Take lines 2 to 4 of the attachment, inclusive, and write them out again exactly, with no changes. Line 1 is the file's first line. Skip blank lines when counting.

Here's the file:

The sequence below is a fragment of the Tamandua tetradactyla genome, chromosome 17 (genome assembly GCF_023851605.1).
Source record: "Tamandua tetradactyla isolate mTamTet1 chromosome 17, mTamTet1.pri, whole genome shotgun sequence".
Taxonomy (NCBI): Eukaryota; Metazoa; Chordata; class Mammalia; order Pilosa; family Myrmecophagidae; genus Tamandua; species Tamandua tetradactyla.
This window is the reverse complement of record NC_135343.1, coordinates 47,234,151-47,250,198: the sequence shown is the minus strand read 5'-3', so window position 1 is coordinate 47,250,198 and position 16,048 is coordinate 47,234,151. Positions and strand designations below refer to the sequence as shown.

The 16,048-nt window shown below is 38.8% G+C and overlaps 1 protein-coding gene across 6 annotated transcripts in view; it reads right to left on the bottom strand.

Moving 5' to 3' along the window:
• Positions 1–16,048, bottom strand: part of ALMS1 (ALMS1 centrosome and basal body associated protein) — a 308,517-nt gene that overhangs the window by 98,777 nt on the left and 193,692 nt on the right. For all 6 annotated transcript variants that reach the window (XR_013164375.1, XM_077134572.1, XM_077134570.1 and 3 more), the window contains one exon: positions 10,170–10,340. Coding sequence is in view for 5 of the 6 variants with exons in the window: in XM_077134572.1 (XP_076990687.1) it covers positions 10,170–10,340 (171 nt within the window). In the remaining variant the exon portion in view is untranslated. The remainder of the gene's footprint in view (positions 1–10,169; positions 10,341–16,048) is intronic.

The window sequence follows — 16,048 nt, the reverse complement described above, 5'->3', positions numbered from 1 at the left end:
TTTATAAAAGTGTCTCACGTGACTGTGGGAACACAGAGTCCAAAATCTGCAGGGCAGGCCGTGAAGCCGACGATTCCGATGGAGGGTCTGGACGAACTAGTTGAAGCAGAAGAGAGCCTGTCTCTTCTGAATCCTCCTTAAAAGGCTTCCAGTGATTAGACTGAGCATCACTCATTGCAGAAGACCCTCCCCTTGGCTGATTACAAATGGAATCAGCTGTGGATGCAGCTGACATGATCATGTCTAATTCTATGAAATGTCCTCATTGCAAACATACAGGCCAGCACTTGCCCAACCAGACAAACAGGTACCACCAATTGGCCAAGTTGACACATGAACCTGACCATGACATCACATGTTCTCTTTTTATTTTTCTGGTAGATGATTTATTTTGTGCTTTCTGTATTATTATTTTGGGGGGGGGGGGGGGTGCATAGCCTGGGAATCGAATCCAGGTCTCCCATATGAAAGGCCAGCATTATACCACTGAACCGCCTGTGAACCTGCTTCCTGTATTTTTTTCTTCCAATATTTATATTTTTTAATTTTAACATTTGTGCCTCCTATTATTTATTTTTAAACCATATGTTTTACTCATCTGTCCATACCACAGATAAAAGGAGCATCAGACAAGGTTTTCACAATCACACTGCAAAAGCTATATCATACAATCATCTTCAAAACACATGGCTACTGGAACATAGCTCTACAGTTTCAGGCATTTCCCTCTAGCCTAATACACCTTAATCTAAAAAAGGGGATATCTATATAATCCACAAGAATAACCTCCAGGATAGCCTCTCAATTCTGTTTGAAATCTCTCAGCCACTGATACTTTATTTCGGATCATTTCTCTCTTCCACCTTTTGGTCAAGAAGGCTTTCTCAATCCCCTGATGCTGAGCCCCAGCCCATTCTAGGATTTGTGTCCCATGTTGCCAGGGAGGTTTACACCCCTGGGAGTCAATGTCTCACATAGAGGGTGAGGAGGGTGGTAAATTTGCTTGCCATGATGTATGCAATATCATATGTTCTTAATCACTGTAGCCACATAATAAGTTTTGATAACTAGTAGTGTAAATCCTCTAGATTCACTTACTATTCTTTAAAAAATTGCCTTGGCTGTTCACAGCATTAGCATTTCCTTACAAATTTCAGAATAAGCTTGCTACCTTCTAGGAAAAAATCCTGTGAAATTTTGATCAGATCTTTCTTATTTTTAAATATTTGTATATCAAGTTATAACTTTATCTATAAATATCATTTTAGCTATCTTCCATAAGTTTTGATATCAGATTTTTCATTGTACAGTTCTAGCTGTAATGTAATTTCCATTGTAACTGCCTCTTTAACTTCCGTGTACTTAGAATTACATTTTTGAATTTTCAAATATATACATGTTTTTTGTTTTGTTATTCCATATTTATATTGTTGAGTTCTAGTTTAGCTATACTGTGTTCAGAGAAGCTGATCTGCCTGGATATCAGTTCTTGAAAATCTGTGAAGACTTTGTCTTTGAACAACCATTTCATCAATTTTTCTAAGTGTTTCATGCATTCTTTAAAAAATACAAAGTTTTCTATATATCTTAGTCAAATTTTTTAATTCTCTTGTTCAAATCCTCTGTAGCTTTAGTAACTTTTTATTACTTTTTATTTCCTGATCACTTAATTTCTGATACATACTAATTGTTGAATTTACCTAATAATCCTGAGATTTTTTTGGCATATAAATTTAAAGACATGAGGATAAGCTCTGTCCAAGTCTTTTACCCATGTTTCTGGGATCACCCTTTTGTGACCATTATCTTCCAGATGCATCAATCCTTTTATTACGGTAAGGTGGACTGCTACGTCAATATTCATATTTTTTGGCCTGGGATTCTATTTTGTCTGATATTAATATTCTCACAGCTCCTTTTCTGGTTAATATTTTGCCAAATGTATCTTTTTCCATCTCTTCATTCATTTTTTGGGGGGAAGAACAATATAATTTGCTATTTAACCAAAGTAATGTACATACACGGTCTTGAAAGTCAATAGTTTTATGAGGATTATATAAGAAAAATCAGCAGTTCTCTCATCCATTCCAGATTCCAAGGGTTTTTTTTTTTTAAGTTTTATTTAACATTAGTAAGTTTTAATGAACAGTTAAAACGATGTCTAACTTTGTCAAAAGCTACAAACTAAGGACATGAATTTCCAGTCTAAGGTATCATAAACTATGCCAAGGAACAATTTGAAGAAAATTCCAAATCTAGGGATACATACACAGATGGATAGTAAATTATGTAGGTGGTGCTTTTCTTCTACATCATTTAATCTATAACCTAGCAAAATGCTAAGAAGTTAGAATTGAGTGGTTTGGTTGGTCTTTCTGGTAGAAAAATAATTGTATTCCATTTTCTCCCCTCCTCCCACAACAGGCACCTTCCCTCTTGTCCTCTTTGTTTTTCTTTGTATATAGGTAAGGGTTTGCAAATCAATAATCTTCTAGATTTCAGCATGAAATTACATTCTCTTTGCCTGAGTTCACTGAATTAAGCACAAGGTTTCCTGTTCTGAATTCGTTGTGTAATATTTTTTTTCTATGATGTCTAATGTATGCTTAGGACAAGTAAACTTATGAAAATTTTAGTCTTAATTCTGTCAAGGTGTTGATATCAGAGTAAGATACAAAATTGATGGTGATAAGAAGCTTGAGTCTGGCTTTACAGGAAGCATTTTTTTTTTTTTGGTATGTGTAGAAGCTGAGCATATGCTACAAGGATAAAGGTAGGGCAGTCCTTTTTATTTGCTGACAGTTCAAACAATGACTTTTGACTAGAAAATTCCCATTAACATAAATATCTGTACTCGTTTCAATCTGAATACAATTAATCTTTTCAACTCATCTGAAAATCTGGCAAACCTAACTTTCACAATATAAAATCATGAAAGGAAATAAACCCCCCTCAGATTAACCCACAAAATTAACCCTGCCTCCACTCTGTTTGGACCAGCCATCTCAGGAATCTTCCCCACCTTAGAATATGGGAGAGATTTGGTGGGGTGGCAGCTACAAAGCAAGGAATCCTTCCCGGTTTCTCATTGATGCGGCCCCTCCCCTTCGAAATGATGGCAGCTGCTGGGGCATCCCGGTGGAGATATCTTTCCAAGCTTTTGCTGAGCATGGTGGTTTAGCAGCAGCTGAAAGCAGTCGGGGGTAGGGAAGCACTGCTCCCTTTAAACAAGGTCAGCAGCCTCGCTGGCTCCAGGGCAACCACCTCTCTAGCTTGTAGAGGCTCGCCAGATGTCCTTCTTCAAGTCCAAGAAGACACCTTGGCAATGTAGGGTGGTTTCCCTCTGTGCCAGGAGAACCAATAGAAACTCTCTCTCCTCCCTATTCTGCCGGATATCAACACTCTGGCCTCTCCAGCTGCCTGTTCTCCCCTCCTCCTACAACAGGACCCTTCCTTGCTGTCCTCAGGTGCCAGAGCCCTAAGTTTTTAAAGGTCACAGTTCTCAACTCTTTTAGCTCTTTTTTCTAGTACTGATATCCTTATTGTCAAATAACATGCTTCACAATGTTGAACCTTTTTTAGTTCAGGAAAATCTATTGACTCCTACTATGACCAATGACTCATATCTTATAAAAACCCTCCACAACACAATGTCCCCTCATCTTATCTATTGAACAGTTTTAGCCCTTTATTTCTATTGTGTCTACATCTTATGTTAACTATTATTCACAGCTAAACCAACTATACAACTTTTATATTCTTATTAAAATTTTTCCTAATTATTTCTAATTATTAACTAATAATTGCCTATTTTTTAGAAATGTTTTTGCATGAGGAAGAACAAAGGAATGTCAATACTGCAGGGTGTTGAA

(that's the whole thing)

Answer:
Source record: "Tamandua tetradactyla isolate mTamTet1 chromosome 17, mTamTet1.pri, whole genome shotgun sequence".
Taxonomy (NCBI): Eukaryota; Metazoa; Chordata; class Mammalia; order Pilosa; family Myrmecophagidae; genus Tamandua; species Tamandua tetradactyla.
This window is the reverse complement of record NC_135343.1, coordinates 47,234,151-47,250,198: the sequence shown is the minus strand read 5'-3', so window position 1 is coordinate 47,250,198 and position 16,048 is coordinate 47,234,151. Positions and strand designations below refer to the sequence as shown.